SUMMARY OF THE INVENTION
 The invention discloses a system for use in a well, comprising fibers and a material able to exhibit reverse solubility. The material can be a reverse-water-solubility polymer. Preferably, the system comprises fibers, and a material able to exhibit reverse solubility and a second material able to stick fibers in a network when activated. By activation it is meant that the material which has no or little adhesive property becomes adhesive when subjected to an activation which can be of any type as mechanical (stress), chemical (pH) or physical (temperature). Preferably, the material is activated by change of temperature and/or pH.
 The fibers can be: metallic amorphous fibers, metallic non-amorphous fibers, glass fibers, carbon fibers, polymeric fiber (polypropylene, novoloid, glass, polylactic resin) or a mixture thereof. The system of the invention can be used with a base fluid made of water preferably with a hydraulic cement or with a base fluid made of oil.
 According to another aspect of the invention a method for treatment in a well is disclosed, the method comprising the steps of: pumping in the well a composition made of fibers and a material able to exhibit reverse solubility; and allowing the composition to form the network in the well by activating the sticking. The method is preferably used with systems as disclosed previously.
 The method applies advantageously to cure lost circulation of a zone in the well, so the method comprises further the step of drilling the well and the composition forms the network in the vicinity of the zone.
 The method can be used with a hydraulic cement added to the composition, or with the composition used as a drilling fluid for the drilling step, or as a spacer. Drilling fluid can be oil-based mud or water-based mud.
BRIEF DESCRIPTION OF THE DRAWINGS
 Further embodiments of the present invention can be understood with the appended drawings:
 FIG. 1 shows the system according to the invention for the improved efficiency in terms of plugging the fluid.
 At the outset, it should be noted that in the development of any such actual embodiment, numerous implementation--specific decisions must be made to achieve the developer's specific goals, such as compliance with system related and business related constraints, which will vary from one implementation to another. Moreover, it will be appreciated that such a development effort might be complex and time consuming but would nevertheless be a routine undertaking for those of ordinary skill in the art having the benefit of this disclosure. In addition, the composition used/disclosed herein may also comprise some components other than those cited. In the summary of the invention and this detailed description, each numerical value should be read once as modified by the term "about" (unless already expressly so modified), and then read again as not so modified unless otherwise indicated in context. Also, in the summary of the invention and this detailed description, it should be understood that a concentration range listed or described as being useful, suitable, or the like, is intended that any and every concentration within the range, including the end points, is to be considered as having been stated. For example, "a range of from 1 to 10" is to be read as indicating each and every possible number along the continuum between about 1 and about 10. Thus, even if specific data points within the range, or even no data points within the range, are explicitly identified or refer to only a few specific, it is to be understood that inventors appreciate and understand that any and all data points within the range are to be considered to have been specified, and that inventors possessed knowledge of the entire range and all points within the range.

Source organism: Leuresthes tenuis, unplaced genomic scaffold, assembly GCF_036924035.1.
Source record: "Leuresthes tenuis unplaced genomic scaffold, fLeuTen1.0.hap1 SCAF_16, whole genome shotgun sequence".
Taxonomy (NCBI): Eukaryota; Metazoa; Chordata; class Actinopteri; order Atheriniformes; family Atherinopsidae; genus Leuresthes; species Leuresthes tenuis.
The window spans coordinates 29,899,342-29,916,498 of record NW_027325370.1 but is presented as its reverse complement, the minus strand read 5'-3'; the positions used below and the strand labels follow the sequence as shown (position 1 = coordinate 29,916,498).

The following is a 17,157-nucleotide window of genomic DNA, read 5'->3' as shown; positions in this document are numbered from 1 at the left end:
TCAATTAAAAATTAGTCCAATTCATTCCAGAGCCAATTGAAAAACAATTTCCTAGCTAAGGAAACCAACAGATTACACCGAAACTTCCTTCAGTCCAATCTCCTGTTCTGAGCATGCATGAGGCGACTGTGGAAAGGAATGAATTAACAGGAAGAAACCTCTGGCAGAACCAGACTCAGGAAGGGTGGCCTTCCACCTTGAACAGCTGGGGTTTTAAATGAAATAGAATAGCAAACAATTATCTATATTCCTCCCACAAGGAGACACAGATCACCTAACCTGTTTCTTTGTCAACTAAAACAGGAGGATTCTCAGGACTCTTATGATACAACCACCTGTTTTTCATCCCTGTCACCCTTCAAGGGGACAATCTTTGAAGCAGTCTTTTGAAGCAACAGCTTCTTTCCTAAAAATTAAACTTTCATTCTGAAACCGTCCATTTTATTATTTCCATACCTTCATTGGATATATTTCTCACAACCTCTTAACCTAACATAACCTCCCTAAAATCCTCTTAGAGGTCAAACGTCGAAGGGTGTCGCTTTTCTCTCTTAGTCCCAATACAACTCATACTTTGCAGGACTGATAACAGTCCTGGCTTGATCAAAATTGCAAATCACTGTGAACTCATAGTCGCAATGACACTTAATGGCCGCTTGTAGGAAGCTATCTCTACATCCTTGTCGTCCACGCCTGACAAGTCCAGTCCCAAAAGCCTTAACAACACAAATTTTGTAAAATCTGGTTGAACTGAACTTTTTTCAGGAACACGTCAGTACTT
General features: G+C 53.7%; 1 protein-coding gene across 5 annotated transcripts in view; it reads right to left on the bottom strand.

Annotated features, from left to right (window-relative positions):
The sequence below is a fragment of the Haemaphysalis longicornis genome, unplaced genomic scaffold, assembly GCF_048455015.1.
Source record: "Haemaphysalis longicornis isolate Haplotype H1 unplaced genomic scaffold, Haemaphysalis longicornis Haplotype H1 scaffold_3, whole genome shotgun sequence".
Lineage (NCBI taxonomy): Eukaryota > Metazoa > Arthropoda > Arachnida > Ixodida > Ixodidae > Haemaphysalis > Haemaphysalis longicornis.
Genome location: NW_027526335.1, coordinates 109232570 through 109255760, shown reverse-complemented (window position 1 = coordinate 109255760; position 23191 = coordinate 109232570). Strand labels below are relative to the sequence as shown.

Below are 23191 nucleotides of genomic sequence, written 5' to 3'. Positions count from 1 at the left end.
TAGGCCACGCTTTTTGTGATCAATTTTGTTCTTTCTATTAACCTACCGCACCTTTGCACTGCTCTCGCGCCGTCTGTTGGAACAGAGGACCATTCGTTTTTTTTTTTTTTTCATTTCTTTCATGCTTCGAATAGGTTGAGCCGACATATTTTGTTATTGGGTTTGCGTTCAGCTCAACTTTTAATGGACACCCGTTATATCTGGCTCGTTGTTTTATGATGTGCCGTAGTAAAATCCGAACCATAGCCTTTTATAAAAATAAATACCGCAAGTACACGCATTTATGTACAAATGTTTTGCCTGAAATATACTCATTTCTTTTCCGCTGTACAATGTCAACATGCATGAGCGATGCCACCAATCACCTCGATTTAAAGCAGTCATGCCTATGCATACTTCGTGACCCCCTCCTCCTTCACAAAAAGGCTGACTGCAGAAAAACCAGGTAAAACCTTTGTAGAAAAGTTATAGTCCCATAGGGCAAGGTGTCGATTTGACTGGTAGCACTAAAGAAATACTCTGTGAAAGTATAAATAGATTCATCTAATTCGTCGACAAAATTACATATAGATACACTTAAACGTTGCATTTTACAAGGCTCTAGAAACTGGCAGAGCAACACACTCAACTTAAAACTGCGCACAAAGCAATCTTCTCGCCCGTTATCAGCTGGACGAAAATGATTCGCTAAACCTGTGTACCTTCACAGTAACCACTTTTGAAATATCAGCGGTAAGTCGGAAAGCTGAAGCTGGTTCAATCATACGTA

This invention describes the utilization of materials that exhibit reverse solubility; by reverse solubility, it has to be understood in the present context that the material is completely soluble below certain threshold temperatures and then precipitate or phase separate from the main fluid systems when surrounding temperatures exceed the threshold. The thus separated materials can be used to improve solid contents in-situ and/or provide binding property to agglomerate fibers and LCM together to improve the effectiveness of sealing the lost zone. There are many polymeric materials exhibit reverse solubility or cloud points, for example, the EOPO co-polymers.